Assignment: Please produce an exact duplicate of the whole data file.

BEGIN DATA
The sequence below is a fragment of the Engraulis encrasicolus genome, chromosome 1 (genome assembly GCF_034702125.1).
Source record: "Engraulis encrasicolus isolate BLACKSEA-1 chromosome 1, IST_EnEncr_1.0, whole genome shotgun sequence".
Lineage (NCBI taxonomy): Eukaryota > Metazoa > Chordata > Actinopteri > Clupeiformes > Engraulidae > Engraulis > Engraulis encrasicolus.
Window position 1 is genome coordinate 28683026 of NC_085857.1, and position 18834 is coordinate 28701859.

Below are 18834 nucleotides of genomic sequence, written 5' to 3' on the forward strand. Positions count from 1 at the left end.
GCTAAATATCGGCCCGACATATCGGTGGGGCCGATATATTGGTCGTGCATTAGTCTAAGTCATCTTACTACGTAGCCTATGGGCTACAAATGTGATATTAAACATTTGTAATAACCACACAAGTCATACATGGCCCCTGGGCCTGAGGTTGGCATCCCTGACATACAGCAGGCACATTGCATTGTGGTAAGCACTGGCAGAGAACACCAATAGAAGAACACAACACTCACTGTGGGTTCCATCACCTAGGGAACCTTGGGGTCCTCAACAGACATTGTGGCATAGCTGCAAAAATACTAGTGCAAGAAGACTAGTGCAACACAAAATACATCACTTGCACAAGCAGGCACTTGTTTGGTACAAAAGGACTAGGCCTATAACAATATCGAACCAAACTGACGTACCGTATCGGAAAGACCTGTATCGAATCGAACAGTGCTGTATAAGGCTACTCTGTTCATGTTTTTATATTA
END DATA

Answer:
The sequence below is a fragment of the Engraulis encrasicolus genome, chromosome 1 (genome assembly GCF_034702125.1).
Source record: "Engraulis encrasicolus isolate BLACKSEA-1 chromosome 1, IST_EnEncr_1.0, whole genome shotgun sequence".
Lineage (NCBI taxonomy): Eukaryota > Metazoa > Chordata > Actinopteri > Clupeiformes > Engraulidae > Engraulis > Engraulis encrasicolus.
Window position 1 is genome coordinate 28683026 of NC_085857.1, and position 18834 is coordinate 28701859.

Below are 18834 nucleotides of genomic sequence, written 5' to 3' on the forward strand. Positions count from 1 at the left end.
GCTAAATATCGGCCCGACATATCGGTGGGGCCGATATATTGGTCGTGCATTAGTCTAAGTCATCTTACTACGTAGCCTATGGGCTACAAATGTGATATTAAACATTTGTAATAACCACACAAGTCATACATGGCCCCTGGGCCTGAGGTTGGCATCCCTGACATACAGCAGGCACATTGCATTGTGGTAAGCACTGGCAGAGAACACCAATAGAAGAACACAACACTCACTGTGGGTTCCATCACCTAGGGAACCTTGGGGTCCTCAACAGACATTGTGGCATAGCTGCAAAAATACTAGTGCAAGAAGACTAGTGCAACACAAAATACATCACTTGCACAAGCAGGCACTTGTTTGGTACAAAAGGACTAGGCCTATAACAATATCGAACCAAACTGACGTACCGTATCGGAAAGACCTGTATCGAATCGAACAGTGCTGTATAAGGCTACTCTGTTCATGTTTTTATATTA